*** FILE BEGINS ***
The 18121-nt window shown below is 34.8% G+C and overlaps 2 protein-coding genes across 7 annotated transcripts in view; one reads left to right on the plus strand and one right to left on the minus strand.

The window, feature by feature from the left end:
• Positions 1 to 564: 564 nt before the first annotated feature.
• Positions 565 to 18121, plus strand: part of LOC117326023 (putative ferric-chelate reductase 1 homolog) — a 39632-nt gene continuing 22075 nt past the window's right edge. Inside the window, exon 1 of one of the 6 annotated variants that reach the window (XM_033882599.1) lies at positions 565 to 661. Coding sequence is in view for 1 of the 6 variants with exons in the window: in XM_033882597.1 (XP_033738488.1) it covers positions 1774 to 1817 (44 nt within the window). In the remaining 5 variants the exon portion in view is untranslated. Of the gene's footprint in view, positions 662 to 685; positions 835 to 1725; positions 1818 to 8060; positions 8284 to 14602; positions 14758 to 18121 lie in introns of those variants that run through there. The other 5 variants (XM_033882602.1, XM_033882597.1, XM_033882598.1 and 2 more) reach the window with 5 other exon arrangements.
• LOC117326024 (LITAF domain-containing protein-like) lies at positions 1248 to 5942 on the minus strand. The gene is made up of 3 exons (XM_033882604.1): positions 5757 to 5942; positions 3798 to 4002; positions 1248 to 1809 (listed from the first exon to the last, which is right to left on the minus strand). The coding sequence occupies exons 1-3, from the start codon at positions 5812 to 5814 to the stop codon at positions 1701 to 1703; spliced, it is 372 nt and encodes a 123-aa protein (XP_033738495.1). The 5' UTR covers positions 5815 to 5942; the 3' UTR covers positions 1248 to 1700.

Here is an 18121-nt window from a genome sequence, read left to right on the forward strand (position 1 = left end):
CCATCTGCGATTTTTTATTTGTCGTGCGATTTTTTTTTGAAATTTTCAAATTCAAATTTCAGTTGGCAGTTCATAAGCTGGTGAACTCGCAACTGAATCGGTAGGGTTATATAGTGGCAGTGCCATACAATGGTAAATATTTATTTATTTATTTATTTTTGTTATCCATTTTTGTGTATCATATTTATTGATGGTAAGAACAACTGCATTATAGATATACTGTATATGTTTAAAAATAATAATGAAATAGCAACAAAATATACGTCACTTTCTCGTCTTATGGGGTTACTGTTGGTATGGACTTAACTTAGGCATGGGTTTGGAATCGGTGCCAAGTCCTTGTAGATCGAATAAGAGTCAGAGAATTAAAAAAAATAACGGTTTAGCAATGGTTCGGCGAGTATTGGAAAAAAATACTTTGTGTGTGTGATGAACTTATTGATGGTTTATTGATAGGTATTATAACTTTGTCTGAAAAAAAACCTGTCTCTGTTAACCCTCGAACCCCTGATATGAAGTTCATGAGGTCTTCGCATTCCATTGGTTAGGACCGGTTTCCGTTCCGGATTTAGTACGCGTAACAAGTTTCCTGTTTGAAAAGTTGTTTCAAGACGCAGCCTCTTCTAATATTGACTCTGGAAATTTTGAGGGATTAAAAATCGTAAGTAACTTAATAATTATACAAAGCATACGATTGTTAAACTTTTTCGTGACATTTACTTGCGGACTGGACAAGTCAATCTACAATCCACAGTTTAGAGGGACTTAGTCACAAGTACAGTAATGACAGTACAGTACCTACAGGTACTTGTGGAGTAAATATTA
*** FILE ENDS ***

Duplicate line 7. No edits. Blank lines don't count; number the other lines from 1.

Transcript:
CCATCTGCGATTTTTTATTTGTCGTGCGATTTTTTTTTGAAATTTTCAAATTCAAATTTCAGTTGGCAGTTCATAAGCTGGTGAACTCGCAACTGAATCGGTAGGGTTATATAGTGGCAGTGCCATACAATGGTAAATATTTATTTATTTATTTATTTTTGTTATCCATTTTTGTGTATCATATTTATTGATGGTAAGAACAACTGCATTATAGATATACTGTATATGTTTAAAAATAATAATGAAATAGCAACAAAATATACGTCACTTTCTCGTCTTATGGGGTTACTGTTGGTATGGACTTAACTTAGGCATGGGTTTGGAATCGGTGCCAAGTCCTTGTAGATCGAATAAGAGTCAGAGAATTAAAAAAAATAACGGTTTAGCAATGGTTCGGCGAGTATTGGAAAAAAATACTTTGTGTGTGTGATGAACTTATTGATGGTTTATTGATAGGTATTATAACTTTGTCTGAAAAAAAACCTGTCTCTGTTAACCCTCGAACCCCTGATATGAAGTTCATGAGGTCTTCGCATTCCATTGGTTAGGACCGGTTTCCGTTCCGGATTTAGTACGCGTAACAAGTTTCCTGTTTGAAAAGTTGTTTCAAGACGCAGCCTCTTCTAATATTGACTCTGGAAATTTTGAGGGATTAAAAATCGTAAGTAACTTAATAATTATACAAAGCATACGATTGTTAAACTTTTTCGTGACATTTACTTGCGGACTGGACAAGTCAATCTACAATCCACAGTTTAGAGGGACTTAGTCACAAGTACAGTAATGACAGTACAGTACCTACAGGTACTTGTGGAGTAAATATTA